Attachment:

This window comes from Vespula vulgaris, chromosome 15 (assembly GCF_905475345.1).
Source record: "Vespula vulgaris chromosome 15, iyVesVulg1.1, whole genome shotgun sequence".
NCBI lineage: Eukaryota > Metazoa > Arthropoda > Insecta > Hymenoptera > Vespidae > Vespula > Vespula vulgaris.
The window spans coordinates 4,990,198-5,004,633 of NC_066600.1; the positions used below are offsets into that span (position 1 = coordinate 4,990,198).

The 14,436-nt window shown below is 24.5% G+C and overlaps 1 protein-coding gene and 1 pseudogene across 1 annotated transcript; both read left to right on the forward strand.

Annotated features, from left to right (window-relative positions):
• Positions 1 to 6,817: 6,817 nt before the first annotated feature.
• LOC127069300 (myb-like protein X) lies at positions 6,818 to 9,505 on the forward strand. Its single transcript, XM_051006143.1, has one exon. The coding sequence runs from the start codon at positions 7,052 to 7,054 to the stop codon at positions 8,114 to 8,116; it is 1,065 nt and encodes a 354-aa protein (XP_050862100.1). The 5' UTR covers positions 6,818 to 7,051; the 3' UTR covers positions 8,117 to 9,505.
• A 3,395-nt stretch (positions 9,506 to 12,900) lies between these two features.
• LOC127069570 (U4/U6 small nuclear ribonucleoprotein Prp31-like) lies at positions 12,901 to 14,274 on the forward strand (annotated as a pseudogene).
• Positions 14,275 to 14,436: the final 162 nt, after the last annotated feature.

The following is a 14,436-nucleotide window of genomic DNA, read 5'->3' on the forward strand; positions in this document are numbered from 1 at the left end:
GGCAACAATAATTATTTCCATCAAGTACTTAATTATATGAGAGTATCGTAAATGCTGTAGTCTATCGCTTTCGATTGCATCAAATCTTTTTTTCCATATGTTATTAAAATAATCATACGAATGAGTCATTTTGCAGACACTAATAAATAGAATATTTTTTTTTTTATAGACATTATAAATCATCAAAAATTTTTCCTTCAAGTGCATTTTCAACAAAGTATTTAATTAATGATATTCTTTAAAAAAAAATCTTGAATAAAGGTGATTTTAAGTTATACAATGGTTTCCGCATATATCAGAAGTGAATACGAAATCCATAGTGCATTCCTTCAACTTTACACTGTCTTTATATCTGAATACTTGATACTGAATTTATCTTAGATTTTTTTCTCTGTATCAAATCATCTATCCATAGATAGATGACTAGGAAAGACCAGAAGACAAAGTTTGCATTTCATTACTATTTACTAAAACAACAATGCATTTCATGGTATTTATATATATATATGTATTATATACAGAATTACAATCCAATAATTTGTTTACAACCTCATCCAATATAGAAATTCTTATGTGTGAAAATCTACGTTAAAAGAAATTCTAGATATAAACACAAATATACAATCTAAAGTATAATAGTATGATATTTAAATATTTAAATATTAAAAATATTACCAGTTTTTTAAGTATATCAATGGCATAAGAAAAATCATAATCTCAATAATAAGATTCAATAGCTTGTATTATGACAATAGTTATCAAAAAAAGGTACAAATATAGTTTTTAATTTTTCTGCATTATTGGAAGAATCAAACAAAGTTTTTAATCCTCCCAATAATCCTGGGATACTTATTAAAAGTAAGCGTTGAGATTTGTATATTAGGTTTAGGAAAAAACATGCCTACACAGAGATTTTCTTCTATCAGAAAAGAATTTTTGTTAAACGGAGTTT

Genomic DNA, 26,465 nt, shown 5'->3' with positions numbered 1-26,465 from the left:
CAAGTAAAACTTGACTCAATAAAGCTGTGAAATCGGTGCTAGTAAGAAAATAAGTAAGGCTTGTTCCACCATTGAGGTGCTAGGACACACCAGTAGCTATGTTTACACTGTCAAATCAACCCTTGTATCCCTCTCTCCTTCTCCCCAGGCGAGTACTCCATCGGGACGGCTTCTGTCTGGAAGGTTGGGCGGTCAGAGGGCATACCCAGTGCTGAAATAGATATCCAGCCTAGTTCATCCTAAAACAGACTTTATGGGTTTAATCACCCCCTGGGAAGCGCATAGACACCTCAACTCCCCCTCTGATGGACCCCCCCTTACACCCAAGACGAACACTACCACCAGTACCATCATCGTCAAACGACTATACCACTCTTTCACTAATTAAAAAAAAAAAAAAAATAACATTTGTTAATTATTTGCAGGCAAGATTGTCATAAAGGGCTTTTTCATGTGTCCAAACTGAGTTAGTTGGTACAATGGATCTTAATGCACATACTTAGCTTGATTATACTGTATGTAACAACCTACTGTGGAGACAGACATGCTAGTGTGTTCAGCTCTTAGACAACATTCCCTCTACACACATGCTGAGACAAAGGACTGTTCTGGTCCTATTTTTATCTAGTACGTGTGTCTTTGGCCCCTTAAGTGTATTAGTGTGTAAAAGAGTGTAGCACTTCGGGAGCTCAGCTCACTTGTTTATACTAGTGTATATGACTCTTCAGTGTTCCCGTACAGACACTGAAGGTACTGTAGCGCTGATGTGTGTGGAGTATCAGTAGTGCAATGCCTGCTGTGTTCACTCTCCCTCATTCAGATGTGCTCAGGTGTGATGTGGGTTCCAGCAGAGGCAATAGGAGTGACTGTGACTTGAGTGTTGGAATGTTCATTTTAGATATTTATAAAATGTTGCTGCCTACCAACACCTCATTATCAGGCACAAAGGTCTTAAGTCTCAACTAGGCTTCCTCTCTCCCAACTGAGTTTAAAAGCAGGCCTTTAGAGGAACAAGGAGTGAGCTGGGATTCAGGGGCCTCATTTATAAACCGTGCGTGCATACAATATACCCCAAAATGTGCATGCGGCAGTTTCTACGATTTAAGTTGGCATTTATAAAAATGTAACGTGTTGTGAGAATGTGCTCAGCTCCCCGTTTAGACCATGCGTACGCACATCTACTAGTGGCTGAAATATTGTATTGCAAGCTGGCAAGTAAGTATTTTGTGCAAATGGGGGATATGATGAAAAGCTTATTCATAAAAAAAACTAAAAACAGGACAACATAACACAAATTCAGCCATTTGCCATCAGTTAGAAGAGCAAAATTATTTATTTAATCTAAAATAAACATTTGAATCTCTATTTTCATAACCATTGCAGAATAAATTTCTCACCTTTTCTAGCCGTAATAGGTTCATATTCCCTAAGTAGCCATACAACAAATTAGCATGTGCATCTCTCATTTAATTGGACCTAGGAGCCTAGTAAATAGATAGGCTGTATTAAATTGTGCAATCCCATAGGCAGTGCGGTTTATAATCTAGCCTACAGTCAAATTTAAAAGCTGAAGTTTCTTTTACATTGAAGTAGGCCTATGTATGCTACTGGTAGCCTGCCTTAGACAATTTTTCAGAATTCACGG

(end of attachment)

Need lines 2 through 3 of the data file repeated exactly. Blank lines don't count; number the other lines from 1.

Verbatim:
Source record: "Vespula vulgaris chromosome 15, iyVesVulg1.1, whole genome shotgun sequence".
NCBI lineage: Eukaryota > Metazoa > Arthropoda > Insecta > Hymenoptera > Vespidae > Vespula > Vespula vulgaris.